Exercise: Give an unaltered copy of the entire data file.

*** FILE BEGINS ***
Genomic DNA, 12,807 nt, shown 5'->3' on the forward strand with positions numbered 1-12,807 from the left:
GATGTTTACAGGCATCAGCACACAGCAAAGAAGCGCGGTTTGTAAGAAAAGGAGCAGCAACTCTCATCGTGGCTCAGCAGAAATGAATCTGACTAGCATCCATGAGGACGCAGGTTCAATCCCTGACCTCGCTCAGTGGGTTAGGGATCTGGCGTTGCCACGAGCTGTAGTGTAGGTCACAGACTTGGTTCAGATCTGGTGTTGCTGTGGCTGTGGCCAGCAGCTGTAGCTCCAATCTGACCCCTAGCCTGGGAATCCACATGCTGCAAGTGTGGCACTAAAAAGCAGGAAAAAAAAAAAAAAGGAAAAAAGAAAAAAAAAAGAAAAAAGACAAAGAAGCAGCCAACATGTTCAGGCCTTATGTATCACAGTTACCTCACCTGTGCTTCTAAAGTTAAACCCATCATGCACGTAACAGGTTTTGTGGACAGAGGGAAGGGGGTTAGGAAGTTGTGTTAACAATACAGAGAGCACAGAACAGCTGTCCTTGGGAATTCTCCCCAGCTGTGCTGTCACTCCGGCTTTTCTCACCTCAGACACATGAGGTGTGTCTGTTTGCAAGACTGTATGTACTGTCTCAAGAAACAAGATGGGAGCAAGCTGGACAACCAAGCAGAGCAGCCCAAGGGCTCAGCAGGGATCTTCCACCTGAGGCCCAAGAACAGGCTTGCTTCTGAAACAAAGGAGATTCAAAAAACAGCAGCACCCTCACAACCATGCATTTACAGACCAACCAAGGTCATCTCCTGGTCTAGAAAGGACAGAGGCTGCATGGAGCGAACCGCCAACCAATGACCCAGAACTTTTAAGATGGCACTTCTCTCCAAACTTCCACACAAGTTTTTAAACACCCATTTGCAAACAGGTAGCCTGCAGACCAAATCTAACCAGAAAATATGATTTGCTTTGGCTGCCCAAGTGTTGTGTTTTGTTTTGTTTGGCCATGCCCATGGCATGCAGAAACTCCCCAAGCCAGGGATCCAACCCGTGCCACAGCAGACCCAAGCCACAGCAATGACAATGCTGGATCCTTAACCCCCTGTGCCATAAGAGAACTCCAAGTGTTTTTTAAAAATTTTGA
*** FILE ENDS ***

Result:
Genomic DNA, 12,807 nt, shown 5'->3' on the forward strand with positions numbered 1-12,807 from the left:
GATGTTTACAGGCATCAGCACACAGCAAAGAAGCGCGGTTTGTAAGAAAAGGAGCAGCAACTCTCATCGTGGCTCAGCAGAAATGAATCTGACTAGCATCCATGAGGACGCAGGTTCAATCCCTGACCTCGCTCAGTGGGTTAGGGATCTGGCGTTGCCACGAGCTGTAGTGTAGGTCACAGACTTGGTTCAGATCTGGTGTTGCTGTGGCTGTGGCCAGCAGCTGTAGCTCCAATCTGACCCCTAGCCTGGGAATCCACATGCTGCAAGTGTGGCACTAAAAAGCAGGAAAAAAAAAAAAAAGGAAAAAAGAAAAAAAAAAGAAAAAAGACAAAGAAGCAGCCAACATGTTCAGGCCTTATGTATCACAGTTACCTCACCTGTGCTTCTAAAGTTAAACCCATCATGCACGTAACAGGTTTTGTGGACAGAGGGAAGGGGGTTAGGAAGTTGTGTTAACAATACAGAGAGCACAGAACAGCTGTCCTTGGGAATTCTCCCCAGCTGTGCTGTCACTCCGGCTTTTCTCACCTCAGACACATGAGGTGTGTCTGTTTGCAAGACTGTATGTACTGTCTCAAGAAACAAGATGGGAGCAAGCTGGACAACCAAGCAGAGCAGCCCAAGGGCTCAGCAGGGATCTTCCACCTGAGGCCCAAGAACAGGCTTGCTTCTGAAACAAAGGAGATTCAAAAAACAGCAGCACCCTCACAACCATGCATTTACAGACCAACCAAGGTCATCTCCTGGTCTAGAAAGGACAGAGGCTGCATGGAGCGAACCGCCAACCAATGACCCAGAACTTTTAAGATGGCACTTCTCTCCAAACTTCCACACAAGTTTTTAAACACCCATTTGCAAACAGGTAGCCTGCAGACCAAATCTAACCAGAAAATATGATTTGCTTTGGCTGCCCAAGTGTTGTGTTTTGTTTTGTTTGGCCATGCCCATGGCATGCAGAAACTCCCCAAGCCAGGGATCCAACCCGTGCCACAGCAGACCCAAGCCACAGCAATGACAATGCTGGATCCTTAACCCCCTGTGCCATAAGAGAACTCCAAGTGTTTTTTAAAAATTTTGA